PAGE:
A week or so ago I posted, “Smart meter benefits mostly going to utilities so far,” riffing off a Forbes.com story, “Smart Meters: Not So Sharp For Consumers.” Today, Tyler Hamilton suggests in a post about smart meters that it is a good idea to focus on the utility benefits of smart meters at first.
The mistake — and again, just my view — is that smart meters have been improperly marketed to consumers as some kind of sexy wonder tool that will help them lower their bills. Instead, utilities should have downplayed the introduction and simply moved ahead with their installation as part of a less exciting grid modernization play — equivalent to a telecom company upgrading from analog to digital networks so that, down the road, new services can be offered to customers.
… By making this seem like some gift to consumers, as has been done, utilities open themselves up to consumers expecting certain results and wanting the option of getting or not getting the smart meter. I witness this every day in the e-mails I get and conversations I have with disgruntled Toronto Hydro customers. Later, once the smart meter infrastructure is in place, the utility can begin deploying the in-home monitors and Web applications that allow customers, on an optional basis, to better take advantage of time-of-use pricing and demand-response programs.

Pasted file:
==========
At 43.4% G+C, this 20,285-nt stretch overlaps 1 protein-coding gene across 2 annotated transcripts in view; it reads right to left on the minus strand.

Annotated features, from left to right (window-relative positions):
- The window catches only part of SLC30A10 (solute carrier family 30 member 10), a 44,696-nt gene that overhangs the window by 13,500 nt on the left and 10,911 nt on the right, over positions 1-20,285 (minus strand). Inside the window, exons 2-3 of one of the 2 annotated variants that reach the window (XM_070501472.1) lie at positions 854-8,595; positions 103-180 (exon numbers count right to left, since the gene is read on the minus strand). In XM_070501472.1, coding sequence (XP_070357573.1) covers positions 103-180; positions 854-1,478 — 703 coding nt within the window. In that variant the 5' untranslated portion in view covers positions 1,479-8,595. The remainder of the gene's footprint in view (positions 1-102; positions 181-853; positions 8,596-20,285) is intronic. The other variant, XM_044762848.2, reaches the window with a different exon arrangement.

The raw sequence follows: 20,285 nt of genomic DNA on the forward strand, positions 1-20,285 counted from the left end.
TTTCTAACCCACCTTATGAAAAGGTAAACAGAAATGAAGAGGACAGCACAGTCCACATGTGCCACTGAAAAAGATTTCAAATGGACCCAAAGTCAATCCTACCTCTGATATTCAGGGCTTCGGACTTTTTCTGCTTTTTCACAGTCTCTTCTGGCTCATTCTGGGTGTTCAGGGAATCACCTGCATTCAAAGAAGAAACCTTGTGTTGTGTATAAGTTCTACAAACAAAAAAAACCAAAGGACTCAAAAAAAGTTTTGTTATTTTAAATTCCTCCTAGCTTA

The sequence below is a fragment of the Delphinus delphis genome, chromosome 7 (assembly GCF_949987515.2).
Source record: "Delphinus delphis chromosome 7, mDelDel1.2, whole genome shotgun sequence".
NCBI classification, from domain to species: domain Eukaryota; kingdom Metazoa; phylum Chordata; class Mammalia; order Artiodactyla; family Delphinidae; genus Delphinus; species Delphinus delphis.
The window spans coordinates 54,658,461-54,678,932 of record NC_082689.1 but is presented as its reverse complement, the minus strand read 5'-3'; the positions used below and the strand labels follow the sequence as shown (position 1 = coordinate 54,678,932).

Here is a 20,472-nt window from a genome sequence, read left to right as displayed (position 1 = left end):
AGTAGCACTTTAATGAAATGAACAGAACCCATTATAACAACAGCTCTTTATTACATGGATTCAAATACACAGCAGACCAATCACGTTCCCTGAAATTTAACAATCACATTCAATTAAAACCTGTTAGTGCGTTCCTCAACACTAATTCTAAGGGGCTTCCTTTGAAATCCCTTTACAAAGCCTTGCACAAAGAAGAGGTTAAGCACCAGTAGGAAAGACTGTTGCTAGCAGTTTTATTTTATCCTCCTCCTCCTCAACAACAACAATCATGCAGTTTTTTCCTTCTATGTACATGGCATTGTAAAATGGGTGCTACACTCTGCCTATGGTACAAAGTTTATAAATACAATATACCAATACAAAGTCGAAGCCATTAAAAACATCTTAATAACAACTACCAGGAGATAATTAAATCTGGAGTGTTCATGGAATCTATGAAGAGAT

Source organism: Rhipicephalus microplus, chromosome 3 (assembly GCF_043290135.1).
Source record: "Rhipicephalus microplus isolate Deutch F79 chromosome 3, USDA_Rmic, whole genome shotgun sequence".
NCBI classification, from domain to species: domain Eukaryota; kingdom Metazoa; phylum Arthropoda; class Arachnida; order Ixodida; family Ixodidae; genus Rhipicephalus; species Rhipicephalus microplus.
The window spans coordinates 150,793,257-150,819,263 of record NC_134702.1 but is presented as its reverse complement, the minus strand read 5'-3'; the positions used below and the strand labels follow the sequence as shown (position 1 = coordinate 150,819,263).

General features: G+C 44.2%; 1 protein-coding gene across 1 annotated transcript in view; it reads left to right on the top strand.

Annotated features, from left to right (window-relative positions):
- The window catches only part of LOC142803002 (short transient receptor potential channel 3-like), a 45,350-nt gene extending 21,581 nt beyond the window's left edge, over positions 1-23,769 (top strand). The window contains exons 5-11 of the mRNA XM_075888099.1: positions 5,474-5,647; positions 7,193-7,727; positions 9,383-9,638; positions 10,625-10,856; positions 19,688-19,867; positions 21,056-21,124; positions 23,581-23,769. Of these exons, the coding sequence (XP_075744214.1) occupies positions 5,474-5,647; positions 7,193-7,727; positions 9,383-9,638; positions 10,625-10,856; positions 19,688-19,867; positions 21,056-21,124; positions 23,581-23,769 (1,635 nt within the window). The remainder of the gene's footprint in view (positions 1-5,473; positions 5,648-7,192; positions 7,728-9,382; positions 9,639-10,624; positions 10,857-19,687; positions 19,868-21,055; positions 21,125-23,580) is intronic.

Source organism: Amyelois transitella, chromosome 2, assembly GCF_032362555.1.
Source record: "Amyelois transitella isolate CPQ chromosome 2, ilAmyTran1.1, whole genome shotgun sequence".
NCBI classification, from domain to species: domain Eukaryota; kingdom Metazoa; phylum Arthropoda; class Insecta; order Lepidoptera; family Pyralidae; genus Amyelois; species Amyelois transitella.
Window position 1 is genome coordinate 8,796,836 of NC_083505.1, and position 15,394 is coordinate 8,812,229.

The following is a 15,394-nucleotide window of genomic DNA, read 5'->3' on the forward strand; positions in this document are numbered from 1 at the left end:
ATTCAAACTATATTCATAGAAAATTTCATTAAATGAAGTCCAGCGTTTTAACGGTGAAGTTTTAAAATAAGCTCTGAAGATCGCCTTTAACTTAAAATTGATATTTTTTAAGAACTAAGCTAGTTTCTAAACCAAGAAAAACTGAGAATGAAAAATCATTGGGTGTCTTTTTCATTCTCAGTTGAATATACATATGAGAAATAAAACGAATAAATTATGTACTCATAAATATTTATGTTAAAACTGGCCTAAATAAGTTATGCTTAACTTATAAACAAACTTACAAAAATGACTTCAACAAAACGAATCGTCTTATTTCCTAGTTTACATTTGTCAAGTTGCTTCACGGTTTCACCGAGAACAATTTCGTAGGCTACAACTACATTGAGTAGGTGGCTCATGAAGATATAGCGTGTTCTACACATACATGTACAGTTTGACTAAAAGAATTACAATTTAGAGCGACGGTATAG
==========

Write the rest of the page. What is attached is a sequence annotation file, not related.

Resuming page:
Probably some useful insight in Hamilton’s comments. If 15 years ago cellphone companies had promised that, just around the corner, they’d deliver the kind of multimedia, internet capable phones like are readily accessible today, while continuing to deliver semi-portable bricks year after year, surely customers would have rebeled.
With the right set of technologies consumers can benefit today from smart grid developments (and manage their home energy networks remotely via their multimedia, internet capable cell phone), but not every utility installing smart meters will be capable of supporting such developments right away. In some cases the fault may not be with the technology, but with the rules under which the wires and meter company or the retail power supplier operate. Companies are bringing smart-meter complementary technologies and services to market, but most of these are still best used by the technology-tolerant early adopters. These devices and services will get better and become more accessible for the non-techie consumers.
In any case, nothing wrong with a wires company underpromising on smart grid performance at first, so long as the technology installed is capable of supporting customer-centric capabilities. Avoid setting customers up for disappointment. Then, as the market for complementary appliances and home energy management systems grows, consumers can be pleasantly surprised that, yes!, their electric meter will support intelligent, home-networked, customer-controlled energy management tools.